• Thorough preparation and extensive, thoughtful class participation.
  • Integration of knowledge, concepts, and principles across disciplines.
  • Originality of analysis and interpretation.
  • Technical competence in skills and procedures.
  • Precision of ideas and clarity of expression.
  • Thinking that is independent, creative, and focused.
  • Understanding of nuance and subtlety.
  • Consistent coherence in argument and discussion.

Students who receive the grade of A consistently demonstrate, where applicable, the ability to:

  • Analyze arguments using specific examples and original sources.
  • Think logically, draw inferences, and make predictions in complicated situations.
  • Communicate reasoning clearly and concisely.
  • Think abstractly.
  • Identify strengths and weaknesses in arguments, policies, and practices.
  • Integrate information to draw well-founded conclusions.
  • Connect course content to issues of other courses and world affairs.
  • Use models appropriately; recognize their strengths and accommodate their inherent limitations.
  • Foresee and evaluate consequences of proposed policies and actions.
  • Use technology creatively and effectively.

Good Achievement (B level)
The grade of B recognizes work that meets course expectations and typically demonstrates, where applicable, many of the following characteristics:

  • Clear understanding without much originality.
  • Competent grasp of course materials and subject matter.
  • Familiarity with relevant literature.
  • Competence in communication skills.
  • Regular preparation for and participation in class.
  • Integration of course knowledge, concepts and procedures.
  • Some evidence of critical and creative thought.
  • Clear connections between inferences and evidence.
  • Care in the use of evidence and quotations with only occasional thinness in argument, detail, or precision.

Students who receive the grade of B typically demonstrate, where applicable, the ability to:

  • Extend ideas by connecting with personal experiences, reading, or world events.
  • Analyze data in various forms and from varied sources.
  • Utilize information to explain events, draw conclusions, and apply results.
  • Present comprehensive answers in a clear and logically correct style.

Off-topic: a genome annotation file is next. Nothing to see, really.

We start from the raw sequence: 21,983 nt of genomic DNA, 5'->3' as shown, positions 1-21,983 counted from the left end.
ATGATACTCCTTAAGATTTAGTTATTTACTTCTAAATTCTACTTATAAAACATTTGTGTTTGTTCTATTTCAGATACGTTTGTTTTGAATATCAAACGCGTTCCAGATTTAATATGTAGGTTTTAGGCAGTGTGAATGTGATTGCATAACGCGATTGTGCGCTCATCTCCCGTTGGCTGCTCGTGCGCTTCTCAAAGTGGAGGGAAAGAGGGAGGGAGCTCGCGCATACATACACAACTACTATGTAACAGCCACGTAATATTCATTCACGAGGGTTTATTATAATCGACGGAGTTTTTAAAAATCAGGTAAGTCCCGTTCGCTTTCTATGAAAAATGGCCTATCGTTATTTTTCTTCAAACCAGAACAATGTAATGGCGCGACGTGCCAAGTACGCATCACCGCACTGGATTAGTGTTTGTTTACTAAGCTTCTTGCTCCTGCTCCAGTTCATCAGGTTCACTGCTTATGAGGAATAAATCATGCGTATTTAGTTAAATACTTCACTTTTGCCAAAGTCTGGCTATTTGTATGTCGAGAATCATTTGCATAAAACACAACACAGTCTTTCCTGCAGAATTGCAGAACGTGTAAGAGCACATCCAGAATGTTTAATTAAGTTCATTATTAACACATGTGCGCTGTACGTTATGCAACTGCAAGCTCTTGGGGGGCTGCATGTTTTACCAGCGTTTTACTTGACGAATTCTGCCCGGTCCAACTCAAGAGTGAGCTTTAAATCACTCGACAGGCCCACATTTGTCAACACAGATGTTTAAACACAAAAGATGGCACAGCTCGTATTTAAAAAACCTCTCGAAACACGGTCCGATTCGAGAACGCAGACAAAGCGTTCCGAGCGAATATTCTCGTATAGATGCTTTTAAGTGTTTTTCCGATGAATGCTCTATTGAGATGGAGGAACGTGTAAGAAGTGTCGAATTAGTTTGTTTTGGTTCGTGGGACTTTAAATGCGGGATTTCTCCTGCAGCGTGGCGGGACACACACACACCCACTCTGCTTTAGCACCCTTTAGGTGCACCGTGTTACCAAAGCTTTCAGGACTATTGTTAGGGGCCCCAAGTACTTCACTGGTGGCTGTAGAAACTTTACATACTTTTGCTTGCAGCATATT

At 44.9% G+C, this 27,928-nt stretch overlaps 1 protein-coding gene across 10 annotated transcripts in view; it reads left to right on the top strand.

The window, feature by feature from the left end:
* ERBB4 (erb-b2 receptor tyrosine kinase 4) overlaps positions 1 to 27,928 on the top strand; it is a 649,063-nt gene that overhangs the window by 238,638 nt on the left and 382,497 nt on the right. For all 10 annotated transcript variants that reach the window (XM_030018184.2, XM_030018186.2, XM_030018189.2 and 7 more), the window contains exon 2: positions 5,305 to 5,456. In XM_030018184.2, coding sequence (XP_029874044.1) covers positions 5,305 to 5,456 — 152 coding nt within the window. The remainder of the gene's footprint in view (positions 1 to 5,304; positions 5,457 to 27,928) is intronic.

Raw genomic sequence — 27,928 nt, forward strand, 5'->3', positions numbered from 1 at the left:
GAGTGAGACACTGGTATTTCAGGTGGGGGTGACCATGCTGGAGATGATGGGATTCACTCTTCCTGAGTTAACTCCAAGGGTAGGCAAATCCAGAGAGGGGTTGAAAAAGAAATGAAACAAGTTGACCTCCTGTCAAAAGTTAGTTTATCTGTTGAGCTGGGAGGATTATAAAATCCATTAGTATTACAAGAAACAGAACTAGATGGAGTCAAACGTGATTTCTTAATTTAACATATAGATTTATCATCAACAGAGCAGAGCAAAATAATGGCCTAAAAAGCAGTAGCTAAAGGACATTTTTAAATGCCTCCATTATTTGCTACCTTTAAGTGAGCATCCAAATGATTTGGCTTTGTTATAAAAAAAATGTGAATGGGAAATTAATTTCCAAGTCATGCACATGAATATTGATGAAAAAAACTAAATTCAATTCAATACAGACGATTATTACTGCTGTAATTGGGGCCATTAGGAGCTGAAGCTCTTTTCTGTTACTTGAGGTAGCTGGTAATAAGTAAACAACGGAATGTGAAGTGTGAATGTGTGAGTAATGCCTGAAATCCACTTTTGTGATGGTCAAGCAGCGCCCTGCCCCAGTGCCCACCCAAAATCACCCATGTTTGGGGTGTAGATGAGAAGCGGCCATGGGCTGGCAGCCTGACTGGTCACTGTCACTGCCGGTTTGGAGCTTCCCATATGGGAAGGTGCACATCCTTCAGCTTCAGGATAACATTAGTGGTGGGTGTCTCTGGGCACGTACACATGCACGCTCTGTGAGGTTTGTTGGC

• Understand and compare various models.
  • Distinguish inputs from outputs, and causes from effects.
  • Recognize consequences of complex interactions.
  • Use technology effectively.

Adequate Achievement (C level)

The grade of C recognizes work that is sufficient to prepare for continued study in the field and generally demonstrates, where applicable, some of the following characteristics:

  • Adequate grasp of course concepts.
  • Partial mastery of knowledge and skills required for understanding.
  • Incomplete familiarity with relevant readings or references.
  • Writing that lists facts rather than develops well-reasoned arguments.
  • Frequent neglect of important information.
  • Partial appreciation of the meaning or implications of a questions.
  • Answers that are insufficiently developed.
  • Minimally complete assignments with many areas for improvement.

Students who receive the grade of C generally demonstrate, where applicable, some ability to:

  • Assimilate and communicate simple knowledge and procedures.
  • Extend ideas by making simple inferences.
  • Make connections among and draw conclusions from course concepts.
  • Interpret simple information provided in various formats.
  • Organize and display data in tables and graphs.
  • Use technology competently.

Limited Achievement (D level)

The grade of D indicates a lack of readiness to continue in the field. Students' work usually demonstrates, where applicable, some of the following characteristics:

  • Minimal understanding of the subject matter.
  • Poorly developed communication skills.
  • Inability to apply subject matter understanding in other contexts.
  • Little evidence of critical or creative thinking.
  • Lack of apparent seriousness.
  • Frequent carelessness in fulfilling assignments.

Inadequate Achievement (E)

The grade of E indicates that coursework is insufficient to merit academic credit. Students who receive an E usually demonstrate some of the following characteristics:

  • Inadequate understanding of subject matter.
  • Inadequate or inconsistent preparation.
  • Frequent failure to complete assignments in a timely manner.
  • Little evidence of critical thought.
  • Very poor communication skills.